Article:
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Upcoming Gay Games contrast Russian policies

By Daryl V. Rowland
Special to the Beacon Journal

CLEVELAND: With the anti-gay policies of Russian President Vladimir Putin hanging over the Winter Olympics in Sochi, the Gay Games coming to Northeast Ohio this summer present a stark contrast.

In response, the Human Rights Campaign, the nation’s largest LGBT civil rights organization, recently made a deeper commitment to the 2014 Gay Games — coming on board as an elite platinum sponsor.

“The Gay Games bring athletes from around the world together to celebrate sport and humanity,” said HRC National Field Director Marty Rouse. “As the Sochi games are plagued with archaic and bigoted laws, the Gay Games show the world that anti-LGBT bigotry and discrimination have no place in the world of sports.”

Tom Nobbe, executive director of the Gay Games in Ohio, said there are 140 LGBT athletes from Russia who have applied for visas to participate in this summer’s Gay Games, but it’s not yet clear how many will be allowed to travel to Cleveland.

“I think many of them want to compete in a situation where they do not have to fear discrimination,” he said.

The first Gay Games in 1982 offered a first opportunity for athletes to be open about their sexualities.

“Now you’re seeing a handful of professional athletes who are openly gay and their sexual orientation doesn’t impact their ability to compete at the highest levels,” he said. “That’s less the case in high school and college athletics, but even that is changing.”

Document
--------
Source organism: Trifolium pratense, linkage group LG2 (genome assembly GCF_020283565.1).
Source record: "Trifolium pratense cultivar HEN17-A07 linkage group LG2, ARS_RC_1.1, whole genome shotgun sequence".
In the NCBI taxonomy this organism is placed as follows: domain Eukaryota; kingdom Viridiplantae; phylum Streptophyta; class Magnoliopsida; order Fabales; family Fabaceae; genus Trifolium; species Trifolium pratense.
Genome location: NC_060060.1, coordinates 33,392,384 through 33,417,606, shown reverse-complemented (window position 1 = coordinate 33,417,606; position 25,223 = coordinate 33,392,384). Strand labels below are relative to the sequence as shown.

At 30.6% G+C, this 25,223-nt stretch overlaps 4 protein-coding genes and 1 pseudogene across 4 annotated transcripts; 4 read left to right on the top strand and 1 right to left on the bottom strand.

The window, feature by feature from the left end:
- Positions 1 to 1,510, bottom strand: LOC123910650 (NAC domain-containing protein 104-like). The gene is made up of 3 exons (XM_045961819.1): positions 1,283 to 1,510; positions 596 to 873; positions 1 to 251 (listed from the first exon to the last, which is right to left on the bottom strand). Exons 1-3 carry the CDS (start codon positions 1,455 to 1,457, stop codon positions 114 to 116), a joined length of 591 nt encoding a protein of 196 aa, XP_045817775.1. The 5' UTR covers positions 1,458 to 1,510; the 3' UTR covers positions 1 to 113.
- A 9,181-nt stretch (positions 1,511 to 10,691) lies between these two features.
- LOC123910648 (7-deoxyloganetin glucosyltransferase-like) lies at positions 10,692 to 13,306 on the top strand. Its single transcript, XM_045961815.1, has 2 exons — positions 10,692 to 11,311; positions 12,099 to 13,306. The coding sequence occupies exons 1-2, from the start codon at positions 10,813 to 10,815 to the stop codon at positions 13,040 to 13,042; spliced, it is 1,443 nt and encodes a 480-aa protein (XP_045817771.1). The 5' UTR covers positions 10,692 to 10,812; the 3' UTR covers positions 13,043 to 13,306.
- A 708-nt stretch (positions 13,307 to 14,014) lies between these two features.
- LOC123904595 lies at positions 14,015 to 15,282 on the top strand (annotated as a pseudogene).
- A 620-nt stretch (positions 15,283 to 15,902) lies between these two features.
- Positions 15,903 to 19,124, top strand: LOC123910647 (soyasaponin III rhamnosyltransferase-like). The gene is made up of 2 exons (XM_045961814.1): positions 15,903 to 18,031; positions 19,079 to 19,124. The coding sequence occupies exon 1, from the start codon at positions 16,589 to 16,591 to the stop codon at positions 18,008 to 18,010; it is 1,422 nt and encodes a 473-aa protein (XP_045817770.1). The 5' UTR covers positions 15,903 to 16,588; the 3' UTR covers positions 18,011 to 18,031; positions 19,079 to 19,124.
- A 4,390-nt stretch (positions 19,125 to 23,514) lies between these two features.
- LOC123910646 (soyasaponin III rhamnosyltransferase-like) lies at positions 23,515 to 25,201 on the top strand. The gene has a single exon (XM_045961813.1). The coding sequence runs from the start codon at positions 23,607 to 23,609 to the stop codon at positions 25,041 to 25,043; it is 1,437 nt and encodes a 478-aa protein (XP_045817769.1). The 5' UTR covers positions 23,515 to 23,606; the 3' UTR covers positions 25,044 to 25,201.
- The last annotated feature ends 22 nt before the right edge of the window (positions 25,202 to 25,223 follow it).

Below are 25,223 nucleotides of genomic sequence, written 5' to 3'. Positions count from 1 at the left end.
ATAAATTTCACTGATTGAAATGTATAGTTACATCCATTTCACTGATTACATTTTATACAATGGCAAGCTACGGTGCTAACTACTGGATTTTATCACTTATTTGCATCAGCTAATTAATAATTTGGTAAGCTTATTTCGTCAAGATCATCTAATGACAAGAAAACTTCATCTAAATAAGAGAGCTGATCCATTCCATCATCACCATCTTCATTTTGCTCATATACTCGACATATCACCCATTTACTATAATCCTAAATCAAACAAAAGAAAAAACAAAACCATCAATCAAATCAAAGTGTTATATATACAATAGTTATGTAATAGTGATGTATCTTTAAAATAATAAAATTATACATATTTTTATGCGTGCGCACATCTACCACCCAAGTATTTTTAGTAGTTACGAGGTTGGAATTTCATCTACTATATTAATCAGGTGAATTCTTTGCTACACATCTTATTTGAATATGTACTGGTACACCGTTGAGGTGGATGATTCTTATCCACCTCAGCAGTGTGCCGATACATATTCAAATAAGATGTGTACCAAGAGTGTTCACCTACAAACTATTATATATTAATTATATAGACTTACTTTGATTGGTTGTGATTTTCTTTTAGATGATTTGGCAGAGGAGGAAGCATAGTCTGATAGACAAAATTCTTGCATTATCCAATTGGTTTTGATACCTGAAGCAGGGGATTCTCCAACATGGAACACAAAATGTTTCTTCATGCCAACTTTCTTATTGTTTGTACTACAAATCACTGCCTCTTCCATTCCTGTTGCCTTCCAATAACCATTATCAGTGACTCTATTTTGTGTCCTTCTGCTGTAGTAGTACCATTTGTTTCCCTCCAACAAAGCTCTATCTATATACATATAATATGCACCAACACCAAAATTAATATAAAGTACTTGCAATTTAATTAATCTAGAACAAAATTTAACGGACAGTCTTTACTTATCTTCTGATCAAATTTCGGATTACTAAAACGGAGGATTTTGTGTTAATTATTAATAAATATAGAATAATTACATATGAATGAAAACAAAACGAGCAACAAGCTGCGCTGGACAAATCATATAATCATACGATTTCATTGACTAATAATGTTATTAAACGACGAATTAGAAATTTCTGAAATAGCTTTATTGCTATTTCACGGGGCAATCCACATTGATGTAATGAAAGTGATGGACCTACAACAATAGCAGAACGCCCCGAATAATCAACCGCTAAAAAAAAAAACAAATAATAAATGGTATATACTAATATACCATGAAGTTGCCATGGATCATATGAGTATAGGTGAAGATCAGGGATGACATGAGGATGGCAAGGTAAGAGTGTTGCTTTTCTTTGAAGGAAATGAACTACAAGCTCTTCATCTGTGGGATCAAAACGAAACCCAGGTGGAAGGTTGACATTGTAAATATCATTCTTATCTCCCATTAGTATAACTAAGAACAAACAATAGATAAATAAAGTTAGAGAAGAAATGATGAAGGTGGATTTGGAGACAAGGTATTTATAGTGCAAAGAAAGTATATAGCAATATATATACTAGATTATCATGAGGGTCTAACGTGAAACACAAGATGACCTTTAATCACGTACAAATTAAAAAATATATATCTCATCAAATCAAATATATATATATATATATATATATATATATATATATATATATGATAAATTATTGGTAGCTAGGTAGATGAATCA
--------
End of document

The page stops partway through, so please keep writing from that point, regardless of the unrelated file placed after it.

Nobbe said Northeast Ohio has been extremely supportive in its effort to prepare to host the Gay Games this summer.

“Already it’s already been incredible, the support that we’ve gotten from the community. Whether it’s venues like the University of Akron or the Firestone Country Club, or government, corporate supporters..”

Northeast Ohioans can participate in the Gay Games this summer as spectators, athletes or by volunteering.

For those wishing to compete in one or more of the Games’ 36 events, the deadline for registration is at the end of May, with a late fee added for those who register in June. There are events for all levels of skill and athleticism, including some like table tennis, badminton, billiards, and even darts for people who many not be in marathon condition.

Nobbe said one would be hard pressed to not be able to find a sporting event to enter.

“As we like to say about the Gay Games, ‘You don’t have to be good. You don’t have to be gay. You just have to be 18 or older,’ ” Nobbe said. “Come and experience it.”

Volunteers are needed immediately and throughout the preparation leading up the games that is expected to attract more than 10,000 participants.

“This is a special opportunity,” Nobbe said. “The 2018 games will be in Paris, and 2022 will most likely be in Brazil or somewhere in South or Central America. So it will be a long time before the games will come back to the United States, let alone Ohio.”

Anybody who registers for the games from Northeast Ohio gets to participate for free in the opening ceremony and the march into Quicken Loans Arena representing the region.

“It’s always the highlight of the whole thing. It’s really fun. And they get into the closing ceremony, too,” Nobbe said.

For more information or to register for the Gay Games, visit


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